Entering a recording studio is a magical moment. This is especially true for those of us who are musicians, but do not have the frequent opportunity to record. As our lead guitarist and writer pulled open the door on Sunday, I felt a bit like I was walking on air. Our singer Samantha had arrived already, and our engineer Mark stood ready to go. Making our way past the gleaming Yamaha grand piano and microphones set up in the main studio, we all proceeded to the sound booth to craft a plan for the day; we would lay down all vocal tracks to the four songs we recorded two weeks ago, as well as an organ solo. Agreed.
Many months of rehearsal led us to this moment. Samantha, Frank, and I knew our parts, and we all felt excited to overlay our vocal harmonies on the instrumental tracks. But what is possible in a studio recording is truly amazing- it does not have to only be three voices, it can be five, six, seven, nine, or more. The possibilities are limitless. And one by one with Mark’s engineering prowess, we created not just harmonies, but vocal tapestries.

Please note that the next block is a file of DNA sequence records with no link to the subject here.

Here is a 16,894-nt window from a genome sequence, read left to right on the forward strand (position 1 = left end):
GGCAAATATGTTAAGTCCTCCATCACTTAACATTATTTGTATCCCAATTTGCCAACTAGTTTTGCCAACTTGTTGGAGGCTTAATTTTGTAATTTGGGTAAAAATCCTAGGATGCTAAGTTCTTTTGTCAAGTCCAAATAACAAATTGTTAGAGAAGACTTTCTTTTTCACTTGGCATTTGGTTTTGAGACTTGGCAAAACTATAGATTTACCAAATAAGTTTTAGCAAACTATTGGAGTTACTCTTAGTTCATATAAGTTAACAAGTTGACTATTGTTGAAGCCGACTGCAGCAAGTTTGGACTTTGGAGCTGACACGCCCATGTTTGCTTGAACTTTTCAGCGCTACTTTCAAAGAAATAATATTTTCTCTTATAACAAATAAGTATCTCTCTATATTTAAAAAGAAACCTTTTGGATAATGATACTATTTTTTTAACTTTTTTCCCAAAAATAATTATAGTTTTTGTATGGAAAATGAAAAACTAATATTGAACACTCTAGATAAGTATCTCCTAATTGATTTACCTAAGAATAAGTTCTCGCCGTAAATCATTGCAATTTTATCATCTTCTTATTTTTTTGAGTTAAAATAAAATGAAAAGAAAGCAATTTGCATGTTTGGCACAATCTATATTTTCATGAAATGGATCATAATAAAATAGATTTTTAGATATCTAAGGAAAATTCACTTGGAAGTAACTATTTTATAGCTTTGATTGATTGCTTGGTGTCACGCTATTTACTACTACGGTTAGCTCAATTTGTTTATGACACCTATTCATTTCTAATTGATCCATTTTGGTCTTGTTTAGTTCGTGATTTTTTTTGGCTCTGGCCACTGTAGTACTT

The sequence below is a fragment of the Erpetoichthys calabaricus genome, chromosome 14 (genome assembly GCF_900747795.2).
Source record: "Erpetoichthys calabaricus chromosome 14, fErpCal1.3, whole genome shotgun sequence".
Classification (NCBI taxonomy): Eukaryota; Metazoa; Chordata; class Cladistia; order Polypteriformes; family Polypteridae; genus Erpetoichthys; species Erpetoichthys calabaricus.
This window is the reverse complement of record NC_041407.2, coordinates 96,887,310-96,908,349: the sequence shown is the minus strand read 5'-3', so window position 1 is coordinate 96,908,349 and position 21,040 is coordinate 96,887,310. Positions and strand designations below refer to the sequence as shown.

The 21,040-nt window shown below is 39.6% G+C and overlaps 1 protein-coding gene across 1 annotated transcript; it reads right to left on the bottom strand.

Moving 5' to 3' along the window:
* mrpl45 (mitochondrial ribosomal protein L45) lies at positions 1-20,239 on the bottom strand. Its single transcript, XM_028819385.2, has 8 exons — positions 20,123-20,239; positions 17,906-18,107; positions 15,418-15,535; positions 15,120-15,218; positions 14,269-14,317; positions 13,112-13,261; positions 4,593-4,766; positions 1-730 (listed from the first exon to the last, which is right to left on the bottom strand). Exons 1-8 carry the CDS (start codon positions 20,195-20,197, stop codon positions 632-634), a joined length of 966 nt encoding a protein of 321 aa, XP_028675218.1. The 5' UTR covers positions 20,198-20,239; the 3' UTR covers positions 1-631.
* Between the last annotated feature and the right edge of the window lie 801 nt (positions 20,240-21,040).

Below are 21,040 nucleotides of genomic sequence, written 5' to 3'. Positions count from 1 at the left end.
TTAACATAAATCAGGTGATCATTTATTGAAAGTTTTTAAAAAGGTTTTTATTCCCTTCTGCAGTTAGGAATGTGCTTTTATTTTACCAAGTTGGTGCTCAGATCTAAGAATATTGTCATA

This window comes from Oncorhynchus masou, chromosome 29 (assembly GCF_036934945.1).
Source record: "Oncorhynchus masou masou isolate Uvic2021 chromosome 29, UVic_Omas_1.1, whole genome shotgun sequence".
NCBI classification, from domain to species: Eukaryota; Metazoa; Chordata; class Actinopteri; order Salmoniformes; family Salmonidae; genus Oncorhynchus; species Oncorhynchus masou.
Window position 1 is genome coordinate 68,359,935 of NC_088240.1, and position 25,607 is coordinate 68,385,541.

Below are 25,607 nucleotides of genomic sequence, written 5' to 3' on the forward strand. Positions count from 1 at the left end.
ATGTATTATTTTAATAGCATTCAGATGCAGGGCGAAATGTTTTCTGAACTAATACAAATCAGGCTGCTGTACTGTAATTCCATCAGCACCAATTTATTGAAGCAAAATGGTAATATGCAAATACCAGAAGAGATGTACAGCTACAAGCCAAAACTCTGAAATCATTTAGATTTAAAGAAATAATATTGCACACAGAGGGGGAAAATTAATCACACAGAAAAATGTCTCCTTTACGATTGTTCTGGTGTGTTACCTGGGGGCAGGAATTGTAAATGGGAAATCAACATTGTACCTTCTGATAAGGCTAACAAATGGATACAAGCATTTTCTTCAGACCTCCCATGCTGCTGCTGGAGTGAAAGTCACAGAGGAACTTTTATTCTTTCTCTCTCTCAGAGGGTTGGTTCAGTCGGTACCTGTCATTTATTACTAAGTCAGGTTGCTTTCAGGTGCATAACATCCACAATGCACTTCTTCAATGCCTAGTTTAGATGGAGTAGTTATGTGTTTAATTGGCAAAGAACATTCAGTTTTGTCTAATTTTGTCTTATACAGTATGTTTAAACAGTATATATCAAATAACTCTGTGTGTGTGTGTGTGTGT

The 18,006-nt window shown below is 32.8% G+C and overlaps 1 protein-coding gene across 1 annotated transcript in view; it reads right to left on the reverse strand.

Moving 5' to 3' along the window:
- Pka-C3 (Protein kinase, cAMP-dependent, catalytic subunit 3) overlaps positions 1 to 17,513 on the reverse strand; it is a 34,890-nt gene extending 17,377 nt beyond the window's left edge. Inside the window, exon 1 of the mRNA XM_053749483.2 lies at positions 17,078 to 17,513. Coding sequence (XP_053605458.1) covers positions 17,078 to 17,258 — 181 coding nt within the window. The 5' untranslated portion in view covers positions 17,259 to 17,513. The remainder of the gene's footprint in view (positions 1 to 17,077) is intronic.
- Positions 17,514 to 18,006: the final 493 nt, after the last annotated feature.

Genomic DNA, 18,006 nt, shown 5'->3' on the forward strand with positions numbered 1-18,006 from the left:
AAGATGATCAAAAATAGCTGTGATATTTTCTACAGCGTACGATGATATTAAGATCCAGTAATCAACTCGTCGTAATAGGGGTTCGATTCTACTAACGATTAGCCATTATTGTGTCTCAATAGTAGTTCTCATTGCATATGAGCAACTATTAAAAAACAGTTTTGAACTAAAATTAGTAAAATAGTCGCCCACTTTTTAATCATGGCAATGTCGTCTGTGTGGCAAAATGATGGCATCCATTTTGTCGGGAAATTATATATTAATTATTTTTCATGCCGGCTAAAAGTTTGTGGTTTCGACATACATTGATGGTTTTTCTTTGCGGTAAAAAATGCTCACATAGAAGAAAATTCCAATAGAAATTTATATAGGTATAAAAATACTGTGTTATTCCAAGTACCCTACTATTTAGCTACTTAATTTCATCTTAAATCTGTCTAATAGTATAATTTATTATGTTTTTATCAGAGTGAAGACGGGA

As we worked, I was reminded of a quote by Lucy Calkins, who said, “It is not the number of good ideas that turns our work into art, but the selection, balance, and design of those ideas.” I think of this quote often as a writer. And Sunday, I thought about this within a musical context. Of course we all could have recorded dozens of tracks. But the spirit of the session was not about the number of tracks we recorded. This was our chance to work as artists- artists selecting, balancing, and designing ideas together in a musical co-creation.
Everyone left Sunday with a smile. Personally, I plan to add this experience to the short list of cherished musical experiences. Because how often is it that we have an opportunity to play a part in turning ideas into art?